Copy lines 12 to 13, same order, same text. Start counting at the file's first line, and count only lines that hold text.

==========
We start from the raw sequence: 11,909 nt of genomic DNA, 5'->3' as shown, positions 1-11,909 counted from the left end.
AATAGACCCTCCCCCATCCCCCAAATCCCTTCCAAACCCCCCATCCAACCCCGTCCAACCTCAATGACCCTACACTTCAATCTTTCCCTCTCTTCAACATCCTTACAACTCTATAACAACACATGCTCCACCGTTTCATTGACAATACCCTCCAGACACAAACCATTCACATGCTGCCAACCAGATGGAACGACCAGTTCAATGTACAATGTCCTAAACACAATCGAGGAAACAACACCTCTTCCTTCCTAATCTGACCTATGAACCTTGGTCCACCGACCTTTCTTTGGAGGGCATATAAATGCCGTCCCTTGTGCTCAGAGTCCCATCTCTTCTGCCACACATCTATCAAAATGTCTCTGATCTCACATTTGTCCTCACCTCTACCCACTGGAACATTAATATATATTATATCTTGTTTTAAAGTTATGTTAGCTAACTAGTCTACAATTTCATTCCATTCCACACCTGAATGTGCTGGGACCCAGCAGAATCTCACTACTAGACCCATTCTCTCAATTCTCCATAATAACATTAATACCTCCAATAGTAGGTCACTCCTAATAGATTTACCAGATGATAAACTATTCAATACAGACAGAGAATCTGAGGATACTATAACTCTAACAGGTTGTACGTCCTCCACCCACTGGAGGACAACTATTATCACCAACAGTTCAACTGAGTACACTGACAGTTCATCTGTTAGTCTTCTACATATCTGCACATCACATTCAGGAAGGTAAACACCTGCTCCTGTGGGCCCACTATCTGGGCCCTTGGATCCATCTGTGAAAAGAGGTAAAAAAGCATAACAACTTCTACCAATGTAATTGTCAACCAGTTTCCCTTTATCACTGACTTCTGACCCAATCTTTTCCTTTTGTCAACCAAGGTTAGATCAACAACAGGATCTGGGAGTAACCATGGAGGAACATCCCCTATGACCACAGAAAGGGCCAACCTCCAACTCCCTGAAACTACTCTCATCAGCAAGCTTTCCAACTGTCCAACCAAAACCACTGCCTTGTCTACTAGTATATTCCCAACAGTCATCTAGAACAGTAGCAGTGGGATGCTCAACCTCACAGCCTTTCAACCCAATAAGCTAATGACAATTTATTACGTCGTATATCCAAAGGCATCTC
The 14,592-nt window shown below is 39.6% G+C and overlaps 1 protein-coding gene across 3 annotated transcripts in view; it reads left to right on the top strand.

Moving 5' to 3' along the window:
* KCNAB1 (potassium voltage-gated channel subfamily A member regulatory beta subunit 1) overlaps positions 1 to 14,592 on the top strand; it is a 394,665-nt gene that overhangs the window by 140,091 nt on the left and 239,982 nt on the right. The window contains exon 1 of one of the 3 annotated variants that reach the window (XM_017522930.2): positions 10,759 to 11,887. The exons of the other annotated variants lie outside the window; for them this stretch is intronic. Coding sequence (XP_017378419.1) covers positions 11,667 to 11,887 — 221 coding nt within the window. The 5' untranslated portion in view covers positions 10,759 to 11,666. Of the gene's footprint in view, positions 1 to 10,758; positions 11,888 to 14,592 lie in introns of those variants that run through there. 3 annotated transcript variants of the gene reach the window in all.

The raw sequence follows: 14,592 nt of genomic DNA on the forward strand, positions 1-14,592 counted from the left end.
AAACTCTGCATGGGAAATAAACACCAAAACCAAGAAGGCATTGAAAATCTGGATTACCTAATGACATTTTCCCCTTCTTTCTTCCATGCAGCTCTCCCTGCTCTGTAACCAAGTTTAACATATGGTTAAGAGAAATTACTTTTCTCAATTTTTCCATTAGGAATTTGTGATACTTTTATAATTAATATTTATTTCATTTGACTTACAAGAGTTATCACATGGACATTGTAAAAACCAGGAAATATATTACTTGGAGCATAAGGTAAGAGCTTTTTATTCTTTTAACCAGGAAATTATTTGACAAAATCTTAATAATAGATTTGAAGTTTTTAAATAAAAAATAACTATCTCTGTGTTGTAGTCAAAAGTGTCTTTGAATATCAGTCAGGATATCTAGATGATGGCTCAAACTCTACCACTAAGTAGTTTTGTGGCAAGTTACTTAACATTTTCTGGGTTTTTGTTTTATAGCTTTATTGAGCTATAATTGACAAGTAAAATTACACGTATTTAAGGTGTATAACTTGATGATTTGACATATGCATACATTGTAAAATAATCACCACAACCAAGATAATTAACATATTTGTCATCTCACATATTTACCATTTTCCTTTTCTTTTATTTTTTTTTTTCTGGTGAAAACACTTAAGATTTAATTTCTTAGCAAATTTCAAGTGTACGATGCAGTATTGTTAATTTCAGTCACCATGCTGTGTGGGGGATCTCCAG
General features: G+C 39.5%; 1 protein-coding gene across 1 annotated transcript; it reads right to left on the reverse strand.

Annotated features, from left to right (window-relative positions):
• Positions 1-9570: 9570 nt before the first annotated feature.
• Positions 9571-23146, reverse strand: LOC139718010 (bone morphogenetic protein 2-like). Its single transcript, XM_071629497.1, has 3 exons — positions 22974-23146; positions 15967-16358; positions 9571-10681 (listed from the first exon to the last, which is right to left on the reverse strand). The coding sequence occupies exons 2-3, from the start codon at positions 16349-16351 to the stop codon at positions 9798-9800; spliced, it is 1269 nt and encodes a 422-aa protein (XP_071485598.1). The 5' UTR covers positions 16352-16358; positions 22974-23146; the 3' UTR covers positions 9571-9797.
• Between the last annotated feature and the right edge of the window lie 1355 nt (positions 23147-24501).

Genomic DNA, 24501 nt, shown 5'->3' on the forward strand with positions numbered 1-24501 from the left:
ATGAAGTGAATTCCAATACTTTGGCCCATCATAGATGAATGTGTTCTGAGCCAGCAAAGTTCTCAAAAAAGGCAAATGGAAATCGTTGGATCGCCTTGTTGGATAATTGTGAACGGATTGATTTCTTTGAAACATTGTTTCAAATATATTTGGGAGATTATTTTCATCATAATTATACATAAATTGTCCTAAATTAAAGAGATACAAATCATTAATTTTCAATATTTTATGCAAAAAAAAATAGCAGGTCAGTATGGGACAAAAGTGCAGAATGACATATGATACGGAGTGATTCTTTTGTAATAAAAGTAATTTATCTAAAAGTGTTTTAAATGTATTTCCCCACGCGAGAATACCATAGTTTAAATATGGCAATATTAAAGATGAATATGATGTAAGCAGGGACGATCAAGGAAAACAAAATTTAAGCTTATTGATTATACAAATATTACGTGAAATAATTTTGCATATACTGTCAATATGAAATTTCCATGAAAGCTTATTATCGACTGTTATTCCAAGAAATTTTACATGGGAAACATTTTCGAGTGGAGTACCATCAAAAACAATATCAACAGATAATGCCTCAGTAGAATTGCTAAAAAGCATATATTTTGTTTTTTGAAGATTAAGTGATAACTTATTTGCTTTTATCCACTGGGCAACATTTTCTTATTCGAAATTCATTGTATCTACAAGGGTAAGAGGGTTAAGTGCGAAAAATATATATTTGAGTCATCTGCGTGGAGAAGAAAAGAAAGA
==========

• Between the last annotated feature and the right edge of the window lie 1355 nt (positions 23147-24501).

Genomic DNA, 24501 nt, shown 5'->3' on the forward strand with positions numbered 1-24501 from the left: